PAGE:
The value of the =length= property is maintained while `building the value` for the instance using the =append= and =prepend= instance methods, and when `initializing the value` during construction or when calling the =clear= and =setValue= instance methods. Unlike `getting the value` for a =Uize.Str.Builder= instance, simply querying its =length= property *does not* trigger `value resolution`, so querying =length= will not defeat the `performance benefit` of using this object.

          You can use the =length= property to test if a =Uize.Str.Builder= instance has an empty value as follows...

          .....................................................
          var myStringBuilderIsEmpty = !myStringBuilder.length;
          .....................................................

        toString and valueOf Intrinsic Methods
          To match how instances of the =String= object behave when involved in operations or passed as parameters in function and method calls, the =Uize.Str.Builder= object implements the =toString Intrinsic Method= and the =valueOf Intrinsic Method=.

          Involving an instance of the =Uize.Str.Builder= object in an operation can result in JavaScript `invoking the intrinsic methods` in order to obtain a value that can be used in the operation. Consider the following example...

          EXAMPLE
          .......................................................................
          var
            myString = 'solar',
            myStringBuilder = Uize.Str.Builder ('solar')
          ;
          alert (myString);                    // displays the text "solar"
          alert (myStringBuilder);             // displays the text "solar"
          alert (myString + ' power');         // displays the text "solar power"
          alert (myStringBuilder + ' power');  // displays the text "solar power"
          .......................................................................

          In the above example, the =myStringBuilder= instance behaves the same as the string variable =myString=. In the =alert= statement without concatenation, the =toString Intrinsic Method= is invoked for the =myStringBuilder= instance, but in the =alert= statement *with* concatenation the =valueOf Intrinsic Method= is invoked. For further discussion on this, see the section `Invoking the Intrinsic Methods`.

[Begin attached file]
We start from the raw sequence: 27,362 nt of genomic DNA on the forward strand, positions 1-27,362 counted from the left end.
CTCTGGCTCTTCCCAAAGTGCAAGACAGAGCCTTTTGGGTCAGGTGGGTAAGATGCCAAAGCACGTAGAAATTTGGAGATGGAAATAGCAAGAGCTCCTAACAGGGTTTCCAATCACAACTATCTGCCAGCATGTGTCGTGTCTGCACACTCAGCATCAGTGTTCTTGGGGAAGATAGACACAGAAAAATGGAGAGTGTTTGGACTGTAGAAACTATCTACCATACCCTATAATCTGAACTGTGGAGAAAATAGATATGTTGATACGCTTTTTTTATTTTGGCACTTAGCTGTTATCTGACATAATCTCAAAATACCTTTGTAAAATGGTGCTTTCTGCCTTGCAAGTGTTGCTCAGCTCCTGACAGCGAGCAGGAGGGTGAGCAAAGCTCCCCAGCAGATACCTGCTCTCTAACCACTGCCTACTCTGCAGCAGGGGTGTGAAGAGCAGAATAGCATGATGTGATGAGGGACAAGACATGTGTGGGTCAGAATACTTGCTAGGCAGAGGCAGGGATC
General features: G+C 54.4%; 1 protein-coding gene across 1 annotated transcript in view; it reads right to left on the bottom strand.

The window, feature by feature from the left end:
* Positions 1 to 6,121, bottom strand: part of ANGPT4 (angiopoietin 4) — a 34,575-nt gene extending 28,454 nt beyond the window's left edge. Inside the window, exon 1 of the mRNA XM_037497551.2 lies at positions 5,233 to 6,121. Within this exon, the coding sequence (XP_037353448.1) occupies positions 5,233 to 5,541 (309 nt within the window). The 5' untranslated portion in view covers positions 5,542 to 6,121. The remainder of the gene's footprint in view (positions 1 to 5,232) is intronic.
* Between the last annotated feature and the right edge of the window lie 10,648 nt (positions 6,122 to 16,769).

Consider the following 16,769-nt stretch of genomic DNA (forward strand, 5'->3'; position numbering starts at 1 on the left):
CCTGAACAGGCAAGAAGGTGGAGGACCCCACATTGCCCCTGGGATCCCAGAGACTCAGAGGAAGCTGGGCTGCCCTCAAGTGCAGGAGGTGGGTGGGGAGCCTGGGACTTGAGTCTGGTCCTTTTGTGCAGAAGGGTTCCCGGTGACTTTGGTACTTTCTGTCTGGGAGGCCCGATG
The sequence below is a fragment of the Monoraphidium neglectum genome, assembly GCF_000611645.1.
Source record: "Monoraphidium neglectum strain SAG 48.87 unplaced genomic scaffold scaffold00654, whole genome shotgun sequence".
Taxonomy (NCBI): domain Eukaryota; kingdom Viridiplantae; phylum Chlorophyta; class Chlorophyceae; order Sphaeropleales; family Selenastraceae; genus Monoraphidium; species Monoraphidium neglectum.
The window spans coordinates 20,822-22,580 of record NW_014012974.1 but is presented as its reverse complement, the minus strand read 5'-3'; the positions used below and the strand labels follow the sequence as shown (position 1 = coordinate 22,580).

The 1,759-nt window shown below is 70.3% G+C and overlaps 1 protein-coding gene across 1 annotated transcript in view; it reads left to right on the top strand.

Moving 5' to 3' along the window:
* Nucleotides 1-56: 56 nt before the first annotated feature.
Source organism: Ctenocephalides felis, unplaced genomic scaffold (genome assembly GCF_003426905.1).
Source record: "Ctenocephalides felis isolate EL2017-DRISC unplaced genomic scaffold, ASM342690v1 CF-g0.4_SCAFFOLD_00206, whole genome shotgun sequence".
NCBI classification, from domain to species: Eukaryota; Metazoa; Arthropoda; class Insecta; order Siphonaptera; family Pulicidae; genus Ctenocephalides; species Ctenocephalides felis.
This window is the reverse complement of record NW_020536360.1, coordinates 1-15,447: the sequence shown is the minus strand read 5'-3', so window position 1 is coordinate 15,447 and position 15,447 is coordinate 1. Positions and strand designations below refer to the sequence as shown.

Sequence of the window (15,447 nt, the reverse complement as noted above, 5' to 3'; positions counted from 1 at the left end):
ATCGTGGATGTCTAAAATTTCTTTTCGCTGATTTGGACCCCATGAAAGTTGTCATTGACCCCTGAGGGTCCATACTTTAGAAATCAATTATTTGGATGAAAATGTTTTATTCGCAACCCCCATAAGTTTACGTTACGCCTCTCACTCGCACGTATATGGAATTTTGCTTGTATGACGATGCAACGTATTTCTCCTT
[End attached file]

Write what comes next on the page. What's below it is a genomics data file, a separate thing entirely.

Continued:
*/

Uize.module ({
  name:'Uize.Str.Builder',
  builder:function () {
    'use strict';

    /*** Constructor ***/
      var
        _object = Uize.noNew (
          function (_value) {
            this._chunks = [];
            this.setValue (arguments.length ? _value : '');
          }
          /*?
            Constructor
              Returns a freshly constructed instance of the =Uize.Str.Builder= object.

              SYNTAX
              ...................................................
              stringBuilderOBJ = Uize.Str.Builder (valueANYTYPE);
              ...................................................

              VARIATION
              ..........................................
              stringBuilderOBJ = Uize.Str.Builder ();
              ..........................................

              When no =valueANYTYPE= parameter is specified in the constructor, then the newly created =Uize.Str.Builder= instance will be initialized to an empty string.

              For an in-depth discussion on setting the value for an instance, see the section `Initializing the Value`.

              NOTES
              - the constructor supports `value to string coercion` for the =valueANYTYPE= parameter

            Instance Properties
              length
                An integer, specifying the current length of the instance's value.

                For an in-depth discussion of this property, see the section `length Property`.
          */
        ),
        _objectPrototype = _object.prototype
      ;

      /*** Public Instance Methods ***/
        _objectPrototype.equals = function (_value) {
          if (!arguments.length)
            _value = ''
          ; else if (typeof _value != 'string')
            _value += ''
          ;
          return _value.length == this.length && (!_value.length || _value == this.valueOf ());
          /*?
            Instance Methods
              equals
                Returns a boolean, indicating whether or not the instance's value is equal to the specified comparison value.

                SYNTAX
                ..................................................
                equalBOOL = myStringBuilder.equals (valueANYTYPE);